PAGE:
Emmy Her Many Horses said there are a great many reasons why Native people choose to join the U.S. military, but that regardless of their motivation, they should be recognized for having served.
“For Native people there is a difficulty in trying to remain true to who we are from our tribal nations, and who we are in society today. For some, I think, they are seeking to be that warrior. For others, the military may be their best chance at getting away from their homes and finding opportunity. The military is also an opportunity that will help pay for school, allow travel, and teach new skills. Many are following a family tradition, a cultural tradition.” Continue Reading
Like many Dakota stories, this one begins in 1862, at the outset of the U.S.-Dakota War: Little Crow’s starving warriors took up arms against white settlers in the Minnesota River Valley in attempt to regain their former empire. The disastrous six-week campaign resulted in defeat for the Dakota, who were rounded up, imprisoned in concentration camps, hung in mass and forced from the state under threat of death.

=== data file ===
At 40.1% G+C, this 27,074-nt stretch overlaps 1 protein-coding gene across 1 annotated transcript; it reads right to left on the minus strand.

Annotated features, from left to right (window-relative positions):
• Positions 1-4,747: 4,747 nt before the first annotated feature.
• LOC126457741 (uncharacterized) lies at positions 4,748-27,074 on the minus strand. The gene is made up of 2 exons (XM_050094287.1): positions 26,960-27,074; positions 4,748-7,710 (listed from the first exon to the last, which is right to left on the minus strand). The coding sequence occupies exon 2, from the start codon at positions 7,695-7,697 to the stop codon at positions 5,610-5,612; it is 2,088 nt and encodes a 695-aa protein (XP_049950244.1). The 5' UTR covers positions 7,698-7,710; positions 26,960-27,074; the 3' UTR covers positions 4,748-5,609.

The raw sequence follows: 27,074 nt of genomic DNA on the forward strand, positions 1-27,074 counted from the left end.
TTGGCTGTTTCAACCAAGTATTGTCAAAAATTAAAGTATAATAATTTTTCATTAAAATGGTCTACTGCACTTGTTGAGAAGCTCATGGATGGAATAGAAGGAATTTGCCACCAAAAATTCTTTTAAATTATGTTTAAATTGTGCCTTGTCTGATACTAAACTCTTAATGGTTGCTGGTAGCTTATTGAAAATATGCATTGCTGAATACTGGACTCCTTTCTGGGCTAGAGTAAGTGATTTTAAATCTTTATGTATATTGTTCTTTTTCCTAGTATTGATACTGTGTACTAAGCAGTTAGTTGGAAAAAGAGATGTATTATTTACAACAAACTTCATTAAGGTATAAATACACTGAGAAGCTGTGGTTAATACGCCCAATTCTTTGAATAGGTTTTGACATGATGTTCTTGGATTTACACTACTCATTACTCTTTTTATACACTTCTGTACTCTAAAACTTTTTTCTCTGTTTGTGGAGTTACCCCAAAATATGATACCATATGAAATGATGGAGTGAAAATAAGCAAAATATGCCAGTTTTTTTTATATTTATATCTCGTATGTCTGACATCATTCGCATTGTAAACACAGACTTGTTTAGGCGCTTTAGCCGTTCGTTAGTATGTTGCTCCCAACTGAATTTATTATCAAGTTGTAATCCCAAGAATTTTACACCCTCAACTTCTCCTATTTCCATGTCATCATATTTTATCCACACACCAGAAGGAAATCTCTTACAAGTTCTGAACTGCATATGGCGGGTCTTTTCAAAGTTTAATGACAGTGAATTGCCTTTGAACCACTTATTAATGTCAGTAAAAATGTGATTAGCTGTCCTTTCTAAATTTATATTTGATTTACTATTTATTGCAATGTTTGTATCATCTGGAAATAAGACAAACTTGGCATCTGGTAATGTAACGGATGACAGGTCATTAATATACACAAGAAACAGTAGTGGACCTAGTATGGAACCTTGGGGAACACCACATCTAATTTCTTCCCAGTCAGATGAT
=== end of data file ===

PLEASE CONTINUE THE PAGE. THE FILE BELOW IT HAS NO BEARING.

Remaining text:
Oral tradition, documentaries, dramatizations, books and articles have told this story repeatedly—and yet the bulk of Minnesota’s non-Indian population remains happily unaware of the genocide upon which the state was established. Where education systems have failed to convey the truth, events like the Mendota Mdewakanton Dakota Wacipi provide rich opportunities for Minnesota’s citizenry to learn their history. Continue Reading